Aurich Lawson / Thinkstock Republicans are launching a multi-pronged assault on the net neutrality plan proposed by Federal Communications Commission Chairman Tom Wheeler. Ajit Pai, one of two Republicans on the five-member commission, held a press conference Tuesday denouncing Wheeler, saying the plan goes further than the Democratic chairman admits. Pai referred to the proposal as “President Obama’s plan” because Wheeler decided to reclassify broadband as a common carrier service after Obama asked him to do so . Further Reading Further Reading Wheeler says the plan does not impose rate regulation  on Internet providers, but Pai said, “the claim that President Obama’s plan to regulate the Internet does not include rate regulation is flat-out false." Although the FCC won’t decide on rates initially, home Internet customers or companies that interconnect with Internet providers would be able to complain to the FCC that rates are unreasonable. “The plan clearly states that the FCC can regulate the rates that Internet service providers charge for broadband Internet access, for interconnection, for transit—in short, for the core aspects of Internet services,” Pai said. “To be sure, the plan says that the FCC will not engage in what it calls ex ante rate regulation. But this only means that the FCC won’t set rates ahead of time. The plan repeatedly states that the FCC will apply sections 201 and 202 of the Communications Act, including their rate regulation provisions, to determine whether the prices charged by broadband providers are ‘unjust or unreasonable.’ The plan also repeatedly invites complaints about section 201 and 202 violations from end-users and edge providers alike. Thus, for the first time, the FCC would claim the power to declare broadband Internet rates and charges unreasonable after the fact. Indeed, the only limit on the FCC’s discretion to regulate rates is its own determination of whether rates are ‘just and reasonable,’ which isn’t much of a restriction at all.” Protestors who support net neutrality interrupted Pai's press conference . Pai also criticized Wheeler for releasing only a description of the plan instead of the entire 332-page document. Pai said he is prohibited from releasing the plan himself unless Wheeler allows it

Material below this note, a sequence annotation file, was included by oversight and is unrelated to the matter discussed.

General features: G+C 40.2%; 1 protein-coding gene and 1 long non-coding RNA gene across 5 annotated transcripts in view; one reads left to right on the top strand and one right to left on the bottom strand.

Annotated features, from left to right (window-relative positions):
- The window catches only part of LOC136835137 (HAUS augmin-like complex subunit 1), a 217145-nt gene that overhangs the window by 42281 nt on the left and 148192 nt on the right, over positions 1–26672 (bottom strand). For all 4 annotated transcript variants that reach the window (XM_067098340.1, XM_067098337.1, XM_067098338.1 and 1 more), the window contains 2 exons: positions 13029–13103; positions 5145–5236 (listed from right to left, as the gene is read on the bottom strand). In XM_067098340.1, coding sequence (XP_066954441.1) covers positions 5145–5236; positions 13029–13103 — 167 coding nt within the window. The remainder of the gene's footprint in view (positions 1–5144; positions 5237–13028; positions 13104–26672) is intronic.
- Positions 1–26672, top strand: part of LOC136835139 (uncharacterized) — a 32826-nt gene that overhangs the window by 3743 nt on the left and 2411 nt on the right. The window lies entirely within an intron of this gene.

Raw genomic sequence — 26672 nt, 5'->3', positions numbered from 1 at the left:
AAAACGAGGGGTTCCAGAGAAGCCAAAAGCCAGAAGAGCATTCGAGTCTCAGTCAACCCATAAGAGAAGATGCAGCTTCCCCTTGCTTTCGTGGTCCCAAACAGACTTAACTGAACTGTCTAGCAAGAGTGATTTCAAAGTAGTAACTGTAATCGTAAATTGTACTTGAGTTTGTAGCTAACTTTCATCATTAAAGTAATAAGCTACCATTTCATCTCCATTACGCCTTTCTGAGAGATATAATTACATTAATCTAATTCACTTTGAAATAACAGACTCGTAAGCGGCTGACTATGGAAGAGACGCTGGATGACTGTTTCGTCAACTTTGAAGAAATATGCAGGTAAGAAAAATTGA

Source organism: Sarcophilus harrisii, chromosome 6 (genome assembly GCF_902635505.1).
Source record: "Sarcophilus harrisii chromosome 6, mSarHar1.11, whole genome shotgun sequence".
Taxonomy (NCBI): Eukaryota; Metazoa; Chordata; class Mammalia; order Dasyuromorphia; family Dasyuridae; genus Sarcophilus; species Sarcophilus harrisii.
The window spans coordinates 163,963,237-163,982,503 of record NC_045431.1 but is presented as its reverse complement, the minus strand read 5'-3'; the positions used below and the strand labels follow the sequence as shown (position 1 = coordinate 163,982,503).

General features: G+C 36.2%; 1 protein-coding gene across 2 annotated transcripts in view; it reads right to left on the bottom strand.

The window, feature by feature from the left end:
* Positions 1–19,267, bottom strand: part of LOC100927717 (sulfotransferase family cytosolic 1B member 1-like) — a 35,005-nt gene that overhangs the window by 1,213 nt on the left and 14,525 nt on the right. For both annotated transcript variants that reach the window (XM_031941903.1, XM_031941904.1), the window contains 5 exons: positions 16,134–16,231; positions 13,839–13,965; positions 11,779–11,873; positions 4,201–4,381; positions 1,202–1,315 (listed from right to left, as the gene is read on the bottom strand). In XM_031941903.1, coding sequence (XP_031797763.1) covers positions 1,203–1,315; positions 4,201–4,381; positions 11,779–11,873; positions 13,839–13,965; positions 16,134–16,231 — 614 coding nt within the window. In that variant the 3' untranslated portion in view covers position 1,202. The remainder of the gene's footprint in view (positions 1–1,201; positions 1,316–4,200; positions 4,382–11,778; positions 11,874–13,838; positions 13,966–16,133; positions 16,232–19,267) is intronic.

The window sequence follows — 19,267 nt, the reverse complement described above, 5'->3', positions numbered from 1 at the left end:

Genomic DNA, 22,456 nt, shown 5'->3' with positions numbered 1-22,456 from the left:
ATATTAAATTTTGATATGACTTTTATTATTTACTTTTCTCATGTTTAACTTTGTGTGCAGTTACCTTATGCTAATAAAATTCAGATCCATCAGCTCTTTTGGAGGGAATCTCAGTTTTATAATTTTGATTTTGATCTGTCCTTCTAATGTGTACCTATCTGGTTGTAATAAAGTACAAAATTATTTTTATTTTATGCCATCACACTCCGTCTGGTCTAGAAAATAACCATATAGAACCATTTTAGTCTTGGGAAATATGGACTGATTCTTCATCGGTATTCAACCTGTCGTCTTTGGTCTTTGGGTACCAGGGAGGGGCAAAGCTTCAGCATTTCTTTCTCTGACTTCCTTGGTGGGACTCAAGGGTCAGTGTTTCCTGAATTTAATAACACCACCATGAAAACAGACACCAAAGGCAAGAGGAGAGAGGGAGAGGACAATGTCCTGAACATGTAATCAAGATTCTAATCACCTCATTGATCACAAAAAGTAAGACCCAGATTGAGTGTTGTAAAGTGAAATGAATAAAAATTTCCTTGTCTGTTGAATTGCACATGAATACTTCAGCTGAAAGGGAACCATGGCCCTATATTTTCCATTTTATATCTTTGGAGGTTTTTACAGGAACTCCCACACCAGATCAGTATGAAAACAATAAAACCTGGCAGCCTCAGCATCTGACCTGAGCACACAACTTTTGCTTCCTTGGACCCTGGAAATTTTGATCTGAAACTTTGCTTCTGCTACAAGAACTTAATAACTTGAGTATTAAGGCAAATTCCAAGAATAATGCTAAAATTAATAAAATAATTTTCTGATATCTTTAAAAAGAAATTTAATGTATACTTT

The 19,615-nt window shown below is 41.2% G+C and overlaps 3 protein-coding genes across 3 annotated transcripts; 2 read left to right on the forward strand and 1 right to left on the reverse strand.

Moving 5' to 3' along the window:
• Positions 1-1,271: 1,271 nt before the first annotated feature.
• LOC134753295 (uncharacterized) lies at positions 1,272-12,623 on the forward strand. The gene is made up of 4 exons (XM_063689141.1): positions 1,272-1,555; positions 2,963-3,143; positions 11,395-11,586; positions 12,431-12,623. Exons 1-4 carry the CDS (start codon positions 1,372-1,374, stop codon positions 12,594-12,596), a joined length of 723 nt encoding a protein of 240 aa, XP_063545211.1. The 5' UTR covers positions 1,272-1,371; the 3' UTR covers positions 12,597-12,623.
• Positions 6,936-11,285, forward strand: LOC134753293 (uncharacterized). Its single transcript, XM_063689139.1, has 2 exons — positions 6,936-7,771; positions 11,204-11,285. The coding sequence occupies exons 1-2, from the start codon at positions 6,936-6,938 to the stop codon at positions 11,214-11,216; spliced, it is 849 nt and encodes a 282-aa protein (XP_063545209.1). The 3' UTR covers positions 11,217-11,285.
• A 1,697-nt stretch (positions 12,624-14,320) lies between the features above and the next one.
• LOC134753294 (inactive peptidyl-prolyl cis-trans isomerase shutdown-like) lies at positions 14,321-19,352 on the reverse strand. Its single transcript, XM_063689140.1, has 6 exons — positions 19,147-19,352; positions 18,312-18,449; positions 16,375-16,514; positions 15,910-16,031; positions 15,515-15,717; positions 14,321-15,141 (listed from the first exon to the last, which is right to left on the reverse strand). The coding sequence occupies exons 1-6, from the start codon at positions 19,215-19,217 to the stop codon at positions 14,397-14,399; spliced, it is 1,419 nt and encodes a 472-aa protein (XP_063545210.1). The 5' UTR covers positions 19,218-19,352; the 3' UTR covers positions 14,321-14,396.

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VESA publishes eDP 1.4a standard, supporting devices with 8K displays (Sebastian Anthony/Ars Technica)